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Review: Piano Pavilion concert pleases dual senses

Posted 12:16am on Saturday, Apr. 12, 2014

Schola Cantorum of Texas closed its season Friday night with a concert in a new location: the Kimbell Art Museum’s Piano Pavilion. The program, appropriately titled “Kimbell Music!,” took advantage of the new location to bring together two of the arts: music and visual art.

Specifically, each entry on the program paired an art work from the Kimbell’s permanent collection, projected on a large screen, with a piece of music that had some connection, however tenuous, with it. The paintings, and in one case a sculpture, dated to the early 14th century. There were a couple of nods to the 20th century, but mostly this was very old art.

The opening was remarkable. Onscreen was Duccio di Buoninsegna’s The Raising of Lazarus from about 1310, accompanying which soprano Julie McCoy sang a Gregorian Salve Regina. The connection: McCoy is a distant descendant of Buoninsegna.

For me, the highlight of the evening was the pairing of art by Diego Velazquez with music by Tomas de la Victoria. They were contemporaries, though Victoria was about a generation older. Velazquez was one of Spain’s great geniuses, and Victoria was in his league. The former’s Portrait of Don Pedro de Barberana is a masterpiece, and Victoria’s O Magnum Mysterium is one of the most beautiful works of its kind.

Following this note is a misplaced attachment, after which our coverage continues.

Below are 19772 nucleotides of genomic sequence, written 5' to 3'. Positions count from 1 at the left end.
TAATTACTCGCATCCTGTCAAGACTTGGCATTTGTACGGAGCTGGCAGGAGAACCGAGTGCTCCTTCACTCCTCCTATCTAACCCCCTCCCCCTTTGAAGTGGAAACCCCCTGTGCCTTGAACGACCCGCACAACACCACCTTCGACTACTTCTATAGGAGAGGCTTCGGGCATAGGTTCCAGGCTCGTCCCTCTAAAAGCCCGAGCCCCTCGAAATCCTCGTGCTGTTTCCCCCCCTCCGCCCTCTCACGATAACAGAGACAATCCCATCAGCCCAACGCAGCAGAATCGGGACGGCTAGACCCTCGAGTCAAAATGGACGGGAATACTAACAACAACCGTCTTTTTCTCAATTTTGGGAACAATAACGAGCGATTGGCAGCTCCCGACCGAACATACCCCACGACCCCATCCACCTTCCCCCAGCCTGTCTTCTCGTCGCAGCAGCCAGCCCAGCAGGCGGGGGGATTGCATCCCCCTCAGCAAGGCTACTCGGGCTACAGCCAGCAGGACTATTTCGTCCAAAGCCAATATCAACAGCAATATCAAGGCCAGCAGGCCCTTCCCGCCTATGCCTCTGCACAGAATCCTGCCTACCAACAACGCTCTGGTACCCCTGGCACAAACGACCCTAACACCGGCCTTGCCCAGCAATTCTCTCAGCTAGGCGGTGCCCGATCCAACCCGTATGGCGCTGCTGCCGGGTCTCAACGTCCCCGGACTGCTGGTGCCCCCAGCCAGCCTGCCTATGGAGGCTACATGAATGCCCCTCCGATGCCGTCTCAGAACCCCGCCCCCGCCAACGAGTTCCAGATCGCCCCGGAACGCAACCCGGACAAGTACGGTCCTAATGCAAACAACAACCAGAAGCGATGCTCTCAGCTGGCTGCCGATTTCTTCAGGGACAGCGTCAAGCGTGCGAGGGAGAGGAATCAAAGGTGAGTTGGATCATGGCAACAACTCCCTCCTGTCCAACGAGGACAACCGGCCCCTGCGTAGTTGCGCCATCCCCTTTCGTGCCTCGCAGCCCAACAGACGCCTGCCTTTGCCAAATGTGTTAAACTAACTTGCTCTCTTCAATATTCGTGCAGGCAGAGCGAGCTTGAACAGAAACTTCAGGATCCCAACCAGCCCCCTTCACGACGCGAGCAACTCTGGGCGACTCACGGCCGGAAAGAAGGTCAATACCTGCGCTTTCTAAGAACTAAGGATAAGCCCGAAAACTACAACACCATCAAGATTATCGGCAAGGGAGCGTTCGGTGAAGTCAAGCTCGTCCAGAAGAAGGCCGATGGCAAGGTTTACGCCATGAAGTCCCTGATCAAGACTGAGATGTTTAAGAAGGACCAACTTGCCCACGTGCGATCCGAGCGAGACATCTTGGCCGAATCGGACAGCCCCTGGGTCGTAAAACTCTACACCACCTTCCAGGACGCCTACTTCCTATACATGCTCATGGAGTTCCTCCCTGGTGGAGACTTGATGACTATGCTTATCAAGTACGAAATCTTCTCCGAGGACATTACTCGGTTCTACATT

Samuel Barber, the closest composer to our era of the evening, was paired with the work of two artists: Claude Monet ( Weeping Willow) and Joan Miro ( Constellation: Awakening in the Early Morning). Barber’s Under the Willow Tree and Sure on This Shining Night were highly appropriate.

In one striking instance, the subject of the painting and the composer of the music were the same. A portrait of Jacob Obrecht by an unknown artist was accompanied by an Obrecht Salve Regina.

One work was for piano alone. Pianist Alan Buratto gave an appealing performance of Mendelssohn’s Song Without Words, Opus 30, No. 6, which is a musical salute to Venice, to accompany Richard Parkes Bonington’s The Grand Canal, Venice.

The chorus, under the direction of Jerry McCoy, has become an outstanding musical asset for Fort Worth. And the pairing of music and art was a clever idea, especially since all the art was from the Kimbell collection.

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